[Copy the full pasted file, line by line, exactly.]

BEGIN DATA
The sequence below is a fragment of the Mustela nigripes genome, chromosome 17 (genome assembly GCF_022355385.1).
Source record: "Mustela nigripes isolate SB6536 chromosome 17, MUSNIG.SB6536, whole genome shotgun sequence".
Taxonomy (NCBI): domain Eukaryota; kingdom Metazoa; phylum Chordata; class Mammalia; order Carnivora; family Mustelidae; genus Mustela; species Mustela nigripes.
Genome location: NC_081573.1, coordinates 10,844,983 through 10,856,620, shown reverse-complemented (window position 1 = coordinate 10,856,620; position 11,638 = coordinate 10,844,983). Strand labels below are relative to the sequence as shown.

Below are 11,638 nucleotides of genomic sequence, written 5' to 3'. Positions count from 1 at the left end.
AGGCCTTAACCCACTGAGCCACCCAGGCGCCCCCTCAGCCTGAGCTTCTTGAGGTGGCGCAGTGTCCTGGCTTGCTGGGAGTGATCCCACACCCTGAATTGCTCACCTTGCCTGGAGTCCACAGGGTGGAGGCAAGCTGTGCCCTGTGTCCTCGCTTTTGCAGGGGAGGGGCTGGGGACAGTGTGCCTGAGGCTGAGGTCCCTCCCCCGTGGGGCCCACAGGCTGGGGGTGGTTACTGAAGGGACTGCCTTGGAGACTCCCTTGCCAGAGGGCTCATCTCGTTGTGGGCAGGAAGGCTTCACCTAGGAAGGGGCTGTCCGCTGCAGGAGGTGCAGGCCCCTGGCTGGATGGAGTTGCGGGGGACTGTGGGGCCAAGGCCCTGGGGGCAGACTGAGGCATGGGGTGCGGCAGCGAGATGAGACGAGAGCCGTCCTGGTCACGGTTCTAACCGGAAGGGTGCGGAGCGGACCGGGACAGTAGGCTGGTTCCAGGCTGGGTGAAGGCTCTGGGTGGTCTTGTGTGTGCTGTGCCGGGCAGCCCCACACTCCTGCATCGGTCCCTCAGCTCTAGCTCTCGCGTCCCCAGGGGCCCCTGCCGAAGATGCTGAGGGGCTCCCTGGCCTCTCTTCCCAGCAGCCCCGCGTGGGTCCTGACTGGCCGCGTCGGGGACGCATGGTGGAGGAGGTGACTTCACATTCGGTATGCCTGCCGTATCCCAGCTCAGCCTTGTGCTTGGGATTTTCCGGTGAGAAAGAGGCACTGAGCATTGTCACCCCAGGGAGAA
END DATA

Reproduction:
The sequence below is a fragment of the Mustela nigripes genome, chromosome 17 (genome assembly GCF_022355385.1).
Source record: "Mustela nigripes isolate SB6536 chromosome 17, MUSNIG.SB6536, whole genome shotgun sequence".
Taxonomy (NCBI): domain Eukaryota; kingdom Metazoa; phylum Chordata; class Mammalia; order Carnivora; family Mustelidae; genus Mustela; species Mustela nigripes.
Genome location: NC_081573.1, coordinates 10,844,983 through 10,856,620, shown reverse-complemented (window position 1 = coordinate 10,856,620; position 11,638 = coordinate 10,844,983). Strand labels below are relative to the sequence as shown.

Below are 11,638 nucleotides of genomic sequence, written 5' to 3'. Positions count from 1 at the left end.
AGGCCTTAACCCACTGAGCCACCCAGGCGCCCCCTCAGCCTGAGCTTCTTGAGGTGGCGCAGTGTCCTGGCTTGCTGGGAGTGATCCCACACCCTGAATTGCTCACCTTGCCTGGAGTCCACAGGGTGGAGGCAAGCTGTGCCCTGTGTCCTCGCTTTTGCAGGGGAGGGGCTGGGGACAGTGTGCCTGAGGCTGAGGTCCCTCCCCCGTGGGGCCCACAGGCTGGGGGTGGTTACTGAAGGGACTGCCTTGGAGACTCCCTTGCCAGAGGGCTCATCTCGTTGTGGGCAGGAAGGCTTCACCTAGGAAGGGGCTGTCCGCTGCAGGAGGTGCAGGCCCCTGGCTGGATGGAGTTGCGGGGGACTGTGGGGCCAAGGCCCTGGGGGCAGACTGAGGCATGGGGTGCGGCAGCGAGATGAGACGAGAGCCGTCCTGGTCACGGTTCTAACCGGAAGGGTGCGGAGCGGACCGGGACAGTAGGCTGGTTCCAGGCTGGGTGAAGGCTCTGGGTGGTCTTGTGTGTGCTGTGCCGGGCAGCCCCACACTCCTGCATCGGTCCCTCAGCTCTAGCTCTCGCGTCCCCAGGGGCCCCTGCCGAAGATGCTGAGGGGCTCCCTGGCCTCTCTTCCCAGCAGCCCCGCGTGGGTCCTGACTGGCCGCGTCGGGGACGCATGGTGGAGGAGGTGACTTCACATTCGGTATGCCTGCCGTATCCCAGCTCAGCCTTGTGCTTGGGATTTTCCGGTGAGAAAGAGGCACTGAGCATTGTCACCCCAGGGAGAA